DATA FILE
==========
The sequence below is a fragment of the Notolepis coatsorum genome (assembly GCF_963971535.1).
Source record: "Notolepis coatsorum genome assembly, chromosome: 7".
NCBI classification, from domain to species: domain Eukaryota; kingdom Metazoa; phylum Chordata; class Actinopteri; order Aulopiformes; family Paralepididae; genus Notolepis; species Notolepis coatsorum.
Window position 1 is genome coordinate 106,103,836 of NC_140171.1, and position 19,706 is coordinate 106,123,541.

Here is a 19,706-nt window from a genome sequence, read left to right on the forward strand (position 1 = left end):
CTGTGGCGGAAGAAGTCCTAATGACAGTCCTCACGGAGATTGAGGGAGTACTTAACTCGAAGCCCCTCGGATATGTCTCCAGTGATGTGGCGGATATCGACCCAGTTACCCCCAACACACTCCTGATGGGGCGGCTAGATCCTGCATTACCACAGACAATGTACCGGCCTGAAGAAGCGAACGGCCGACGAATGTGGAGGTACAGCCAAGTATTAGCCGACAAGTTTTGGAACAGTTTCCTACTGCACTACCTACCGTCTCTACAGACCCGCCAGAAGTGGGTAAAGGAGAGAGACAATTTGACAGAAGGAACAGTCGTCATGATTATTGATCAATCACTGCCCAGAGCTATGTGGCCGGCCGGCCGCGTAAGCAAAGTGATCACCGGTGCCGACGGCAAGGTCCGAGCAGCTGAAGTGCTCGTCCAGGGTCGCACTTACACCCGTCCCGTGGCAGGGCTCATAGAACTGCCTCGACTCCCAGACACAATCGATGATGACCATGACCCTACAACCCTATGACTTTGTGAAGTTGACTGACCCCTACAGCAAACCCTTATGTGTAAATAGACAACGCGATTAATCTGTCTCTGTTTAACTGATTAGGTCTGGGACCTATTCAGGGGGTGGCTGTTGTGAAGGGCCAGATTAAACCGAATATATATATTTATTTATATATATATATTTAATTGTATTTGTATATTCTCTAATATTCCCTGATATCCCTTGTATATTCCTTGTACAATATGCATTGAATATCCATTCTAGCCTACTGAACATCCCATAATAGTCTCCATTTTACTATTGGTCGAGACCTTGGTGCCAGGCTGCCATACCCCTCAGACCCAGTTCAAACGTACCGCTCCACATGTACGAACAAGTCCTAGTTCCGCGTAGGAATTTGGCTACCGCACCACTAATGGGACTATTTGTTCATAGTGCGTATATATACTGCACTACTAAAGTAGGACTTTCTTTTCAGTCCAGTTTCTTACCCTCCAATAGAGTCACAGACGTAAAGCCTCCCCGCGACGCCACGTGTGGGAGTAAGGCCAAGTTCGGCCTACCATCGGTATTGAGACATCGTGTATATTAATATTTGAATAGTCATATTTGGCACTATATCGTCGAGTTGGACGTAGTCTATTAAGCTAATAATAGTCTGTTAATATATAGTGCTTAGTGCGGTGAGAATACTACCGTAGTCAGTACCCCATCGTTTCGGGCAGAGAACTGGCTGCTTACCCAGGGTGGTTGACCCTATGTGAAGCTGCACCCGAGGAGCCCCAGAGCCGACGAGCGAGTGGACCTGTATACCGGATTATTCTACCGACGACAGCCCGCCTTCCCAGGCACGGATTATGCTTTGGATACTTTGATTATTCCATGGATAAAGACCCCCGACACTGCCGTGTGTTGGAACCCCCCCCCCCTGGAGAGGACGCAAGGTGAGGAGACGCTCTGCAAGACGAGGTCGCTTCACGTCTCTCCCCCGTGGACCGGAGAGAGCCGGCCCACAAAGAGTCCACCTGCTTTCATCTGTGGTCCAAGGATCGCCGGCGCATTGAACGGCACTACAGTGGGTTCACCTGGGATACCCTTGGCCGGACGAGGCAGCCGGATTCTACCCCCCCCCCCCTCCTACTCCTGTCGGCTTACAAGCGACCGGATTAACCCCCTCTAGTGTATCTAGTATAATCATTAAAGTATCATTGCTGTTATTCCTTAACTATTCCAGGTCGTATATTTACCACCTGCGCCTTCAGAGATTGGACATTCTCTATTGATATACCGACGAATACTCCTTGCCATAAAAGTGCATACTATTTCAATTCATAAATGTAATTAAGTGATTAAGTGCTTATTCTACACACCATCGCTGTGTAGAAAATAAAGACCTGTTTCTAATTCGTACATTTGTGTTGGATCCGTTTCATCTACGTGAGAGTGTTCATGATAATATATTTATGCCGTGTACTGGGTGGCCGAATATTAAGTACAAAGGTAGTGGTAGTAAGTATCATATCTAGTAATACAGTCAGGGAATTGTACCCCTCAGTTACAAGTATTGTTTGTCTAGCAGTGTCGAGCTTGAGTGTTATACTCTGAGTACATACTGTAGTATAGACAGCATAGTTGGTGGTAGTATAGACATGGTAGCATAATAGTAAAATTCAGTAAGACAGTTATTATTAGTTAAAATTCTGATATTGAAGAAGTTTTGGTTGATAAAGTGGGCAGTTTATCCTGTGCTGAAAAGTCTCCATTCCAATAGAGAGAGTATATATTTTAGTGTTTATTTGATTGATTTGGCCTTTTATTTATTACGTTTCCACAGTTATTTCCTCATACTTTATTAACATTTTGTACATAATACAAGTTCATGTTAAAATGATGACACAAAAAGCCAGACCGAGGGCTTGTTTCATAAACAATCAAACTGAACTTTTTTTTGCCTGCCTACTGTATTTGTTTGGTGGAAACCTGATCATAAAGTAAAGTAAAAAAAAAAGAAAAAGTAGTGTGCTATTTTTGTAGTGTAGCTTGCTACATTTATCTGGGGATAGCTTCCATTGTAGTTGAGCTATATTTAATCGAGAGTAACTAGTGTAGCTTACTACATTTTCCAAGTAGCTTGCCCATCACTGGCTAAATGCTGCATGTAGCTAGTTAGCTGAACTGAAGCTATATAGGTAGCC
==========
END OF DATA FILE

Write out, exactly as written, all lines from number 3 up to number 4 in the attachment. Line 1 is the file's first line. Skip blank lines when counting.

NCBI classification, from domain to species: domain Eukaryota; kingdom Metazoa; phylum Chordata; class Actinopteri; order Aulopiformes; family Paralepididae; genus Notolepis; species Notolepis coatsorum.
Window position 1 is genome coordinate 106,103,836 of NC_140171.1, and position 19,706 is coordinate 106,123,541.